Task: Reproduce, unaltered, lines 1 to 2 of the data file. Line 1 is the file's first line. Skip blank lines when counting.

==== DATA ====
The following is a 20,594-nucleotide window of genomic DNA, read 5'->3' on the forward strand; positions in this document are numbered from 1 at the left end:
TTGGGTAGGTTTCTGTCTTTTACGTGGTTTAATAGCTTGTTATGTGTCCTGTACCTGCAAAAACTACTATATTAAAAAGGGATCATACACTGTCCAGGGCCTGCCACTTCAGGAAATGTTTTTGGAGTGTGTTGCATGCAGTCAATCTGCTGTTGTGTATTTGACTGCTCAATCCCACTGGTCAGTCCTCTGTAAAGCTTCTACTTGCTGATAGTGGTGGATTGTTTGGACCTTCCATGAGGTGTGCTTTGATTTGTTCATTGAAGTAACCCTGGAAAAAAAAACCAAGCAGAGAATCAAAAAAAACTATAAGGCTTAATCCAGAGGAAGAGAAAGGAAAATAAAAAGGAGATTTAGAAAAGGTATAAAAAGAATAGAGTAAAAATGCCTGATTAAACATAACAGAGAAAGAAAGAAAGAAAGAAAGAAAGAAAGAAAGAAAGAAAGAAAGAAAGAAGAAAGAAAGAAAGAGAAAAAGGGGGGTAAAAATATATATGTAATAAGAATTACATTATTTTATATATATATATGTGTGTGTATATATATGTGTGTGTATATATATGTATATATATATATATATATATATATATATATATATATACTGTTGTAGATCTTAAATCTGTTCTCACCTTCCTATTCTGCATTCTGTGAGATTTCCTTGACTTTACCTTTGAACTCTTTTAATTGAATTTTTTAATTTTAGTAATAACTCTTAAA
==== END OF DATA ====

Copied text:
The following is a 20,594-nucleotide window of genomic DNA, read 5'->3' on the forward strand; positions in this document are numbered from 1 at the left end:
TTGGGTAGGTTTCTGTCTTTTACGTGGTTTAATAGCTTGTTATGTGTCCTGTACCTGCAAAAACTACTATATTAAAAAGGGATCATACACTGTCCAGGGCCTGCCACTTCAGGAAATGTTTTTGGAGTGTGTTGCATGCAGTCAATCTGCTGTTGTGTATTTGACTGCTCAATCCCACTGGTCAGTCCTCTGTAAAGCTTCTACTTGCTGATAGTGGTGGATTGTTTGGACCTTCCATGAGGTGTGCTTTGATTTGTTCATTGAAGTAACCCTGGAAAAAAAAACCAAGCAGAGAATCAAAAAAAACTATAAGGCTTAATCCAGAGGAAGAGAAAGGAAAATAAAAAGGAGATTTAGAAAAGGTATAAAAAGAATAGAGTAAAAATGCCTGATTAAACATAACAGAGAAAGAAAGAAAGAAAGAAAGAAAGAAAGAAAGAAAGAAAGAAAGAAAGAAGAAAGAAAGAAAGAGAAAAAGGGGGGTAAAAATATATATGTAATAAGAATTACATTATTTTATATATATATATGTGTGTGTATATATATGTGTGTGTATATATATGTATATATATATATATATATATATATATATATATATATACTGTTGTAGATCTTAAATCTGTTCTCACCTTCCTATTCTGCATTCTGTGAGATTTCCTTGACTTTACCTTTGAACTCTTTTAATTGAATTTTTTAATTTTAGTAATAACTCTTAAA